Nick Dawson said...

Well written and researched post!
Is there room for another view point? Thinking strictly about non-profit hospitals, it is important to remember that salaries are not only compensation but a means to attract talent. To bring in someone with 15 or 20 years expiration, a masters in health administration and the professional skill set to lead a several thousand employee system requires significant compensation. How is that different a corporation with $2 billion in revenues, would we fault them for seeking out qualified talent and paying them accordingly?

Most hospitals operate on a 1-2% margin, surprising little of the overhead comes from human capital. Indeed all hospitals are now faced with reduced reimbursement that is forcing them to lean their ranks. However, as long as MRI machines cost more than the CEO makes in 2 years, and private payors operate 60% efficiency and the federal government reimburses at pennies on the dollar, executive salaries are the least of our concern.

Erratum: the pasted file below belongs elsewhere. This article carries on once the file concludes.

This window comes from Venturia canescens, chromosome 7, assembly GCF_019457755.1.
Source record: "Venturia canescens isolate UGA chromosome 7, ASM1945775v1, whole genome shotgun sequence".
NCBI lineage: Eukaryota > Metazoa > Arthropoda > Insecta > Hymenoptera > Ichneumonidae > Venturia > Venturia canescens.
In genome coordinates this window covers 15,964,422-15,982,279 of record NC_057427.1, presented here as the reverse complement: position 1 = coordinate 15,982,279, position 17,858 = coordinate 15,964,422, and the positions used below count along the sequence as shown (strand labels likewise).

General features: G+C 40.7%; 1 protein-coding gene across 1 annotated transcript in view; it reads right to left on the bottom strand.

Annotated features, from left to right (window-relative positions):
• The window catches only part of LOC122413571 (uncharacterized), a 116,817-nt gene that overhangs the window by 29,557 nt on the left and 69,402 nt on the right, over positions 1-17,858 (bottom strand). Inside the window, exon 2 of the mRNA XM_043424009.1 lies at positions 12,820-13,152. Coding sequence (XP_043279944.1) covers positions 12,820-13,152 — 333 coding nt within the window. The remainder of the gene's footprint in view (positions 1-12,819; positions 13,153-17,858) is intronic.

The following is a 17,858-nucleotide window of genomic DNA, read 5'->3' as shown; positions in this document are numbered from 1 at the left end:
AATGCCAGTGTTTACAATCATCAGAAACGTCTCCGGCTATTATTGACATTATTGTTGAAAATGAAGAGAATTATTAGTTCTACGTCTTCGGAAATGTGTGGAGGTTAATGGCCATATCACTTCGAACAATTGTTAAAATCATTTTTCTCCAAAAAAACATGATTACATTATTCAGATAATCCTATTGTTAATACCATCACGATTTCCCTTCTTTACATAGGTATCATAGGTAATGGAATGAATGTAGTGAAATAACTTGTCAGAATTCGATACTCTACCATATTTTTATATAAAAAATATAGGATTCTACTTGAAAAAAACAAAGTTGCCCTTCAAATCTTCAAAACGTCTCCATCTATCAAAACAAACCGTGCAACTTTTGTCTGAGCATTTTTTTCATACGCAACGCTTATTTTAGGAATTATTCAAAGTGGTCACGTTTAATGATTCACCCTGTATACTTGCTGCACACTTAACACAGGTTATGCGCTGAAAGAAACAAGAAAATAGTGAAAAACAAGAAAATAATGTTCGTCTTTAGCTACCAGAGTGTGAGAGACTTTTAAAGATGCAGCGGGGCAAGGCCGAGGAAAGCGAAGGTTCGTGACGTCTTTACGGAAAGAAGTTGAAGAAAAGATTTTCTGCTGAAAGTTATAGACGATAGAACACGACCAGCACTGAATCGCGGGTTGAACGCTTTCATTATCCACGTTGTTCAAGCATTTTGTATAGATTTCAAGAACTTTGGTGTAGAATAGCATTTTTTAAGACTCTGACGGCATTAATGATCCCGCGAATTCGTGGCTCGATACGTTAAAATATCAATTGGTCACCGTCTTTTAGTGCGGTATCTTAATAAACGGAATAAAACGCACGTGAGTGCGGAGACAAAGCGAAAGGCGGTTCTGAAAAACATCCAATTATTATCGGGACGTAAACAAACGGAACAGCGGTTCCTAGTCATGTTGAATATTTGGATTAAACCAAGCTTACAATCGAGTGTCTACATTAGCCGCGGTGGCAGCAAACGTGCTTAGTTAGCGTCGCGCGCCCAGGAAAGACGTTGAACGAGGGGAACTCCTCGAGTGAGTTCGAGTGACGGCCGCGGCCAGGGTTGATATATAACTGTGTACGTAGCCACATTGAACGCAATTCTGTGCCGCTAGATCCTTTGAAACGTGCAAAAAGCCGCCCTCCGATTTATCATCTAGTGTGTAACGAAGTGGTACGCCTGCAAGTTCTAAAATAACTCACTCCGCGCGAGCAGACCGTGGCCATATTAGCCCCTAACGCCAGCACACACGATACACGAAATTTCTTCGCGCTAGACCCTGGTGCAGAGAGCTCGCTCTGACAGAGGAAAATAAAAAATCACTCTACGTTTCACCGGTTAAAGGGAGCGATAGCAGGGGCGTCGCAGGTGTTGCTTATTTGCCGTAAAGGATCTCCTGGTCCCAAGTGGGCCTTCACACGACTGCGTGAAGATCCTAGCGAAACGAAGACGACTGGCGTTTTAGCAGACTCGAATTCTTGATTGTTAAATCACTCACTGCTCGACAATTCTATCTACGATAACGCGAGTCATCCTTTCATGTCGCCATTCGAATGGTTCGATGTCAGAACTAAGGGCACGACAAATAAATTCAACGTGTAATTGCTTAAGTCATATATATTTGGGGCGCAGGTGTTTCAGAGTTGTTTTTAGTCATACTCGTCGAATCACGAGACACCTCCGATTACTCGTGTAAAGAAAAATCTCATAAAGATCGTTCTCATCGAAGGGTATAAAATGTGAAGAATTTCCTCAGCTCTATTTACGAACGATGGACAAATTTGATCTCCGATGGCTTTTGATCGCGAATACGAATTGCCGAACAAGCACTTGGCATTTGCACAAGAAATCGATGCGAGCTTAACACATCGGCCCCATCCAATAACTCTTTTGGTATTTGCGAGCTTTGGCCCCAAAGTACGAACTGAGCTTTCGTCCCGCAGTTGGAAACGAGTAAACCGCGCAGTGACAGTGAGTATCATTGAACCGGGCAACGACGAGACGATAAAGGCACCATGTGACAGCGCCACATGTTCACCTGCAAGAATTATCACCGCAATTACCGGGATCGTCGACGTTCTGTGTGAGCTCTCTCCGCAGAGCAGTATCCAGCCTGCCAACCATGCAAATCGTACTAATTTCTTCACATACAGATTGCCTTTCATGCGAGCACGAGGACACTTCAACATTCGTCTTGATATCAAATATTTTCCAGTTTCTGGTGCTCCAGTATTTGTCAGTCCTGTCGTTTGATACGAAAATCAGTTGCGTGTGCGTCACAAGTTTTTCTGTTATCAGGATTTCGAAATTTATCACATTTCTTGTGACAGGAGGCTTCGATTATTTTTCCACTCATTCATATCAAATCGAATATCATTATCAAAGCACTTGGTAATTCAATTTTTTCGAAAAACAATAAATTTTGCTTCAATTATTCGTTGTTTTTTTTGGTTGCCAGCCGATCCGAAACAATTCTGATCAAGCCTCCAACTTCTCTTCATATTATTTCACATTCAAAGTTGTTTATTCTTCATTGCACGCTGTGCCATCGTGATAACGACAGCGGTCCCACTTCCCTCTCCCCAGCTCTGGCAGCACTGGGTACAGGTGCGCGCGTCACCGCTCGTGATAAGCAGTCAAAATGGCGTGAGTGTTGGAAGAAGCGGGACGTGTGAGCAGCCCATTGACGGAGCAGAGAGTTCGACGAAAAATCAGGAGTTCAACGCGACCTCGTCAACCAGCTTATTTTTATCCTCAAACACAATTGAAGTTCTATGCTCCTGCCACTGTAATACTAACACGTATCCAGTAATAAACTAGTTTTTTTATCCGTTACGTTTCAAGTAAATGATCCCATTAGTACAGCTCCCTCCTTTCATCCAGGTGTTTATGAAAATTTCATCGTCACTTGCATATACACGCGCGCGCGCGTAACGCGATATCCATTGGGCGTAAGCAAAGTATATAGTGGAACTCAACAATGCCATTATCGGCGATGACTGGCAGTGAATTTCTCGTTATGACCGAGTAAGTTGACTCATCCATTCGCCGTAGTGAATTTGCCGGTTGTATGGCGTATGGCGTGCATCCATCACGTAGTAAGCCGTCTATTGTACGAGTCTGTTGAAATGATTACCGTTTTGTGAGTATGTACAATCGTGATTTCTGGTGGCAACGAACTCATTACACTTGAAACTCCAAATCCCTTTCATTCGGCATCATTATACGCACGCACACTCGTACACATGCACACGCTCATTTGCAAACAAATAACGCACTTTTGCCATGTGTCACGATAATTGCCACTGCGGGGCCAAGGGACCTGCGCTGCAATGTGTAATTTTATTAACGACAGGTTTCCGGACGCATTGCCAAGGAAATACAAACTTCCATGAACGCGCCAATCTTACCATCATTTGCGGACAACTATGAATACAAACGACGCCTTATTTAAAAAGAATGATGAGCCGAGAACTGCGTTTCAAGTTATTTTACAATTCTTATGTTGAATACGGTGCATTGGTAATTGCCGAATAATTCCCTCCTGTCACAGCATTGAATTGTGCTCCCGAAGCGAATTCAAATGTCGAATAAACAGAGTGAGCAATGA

Anonymous said...

Northwestern Memorial Hospital in Chicago has 3 C level executives making over 1 million a year. Nice job if you can get it.

Anonymous said...

Unbelievable! In business I never worry about what I know, it is what I do not know that will catch me up. I would hate to guess the number of other institutions with similar pay packages.

Peter Drucker in his books on management measured a manager’s worth using several factors. Dollars can be tricky since those in finance work with large sums but may have little responsibility and a nonsupervisory role.

The number of people supervised has to be broken down into direct and indirect numbers. Simply adding up all the people in the organization does not work since senior people do not supervise all of those individuals.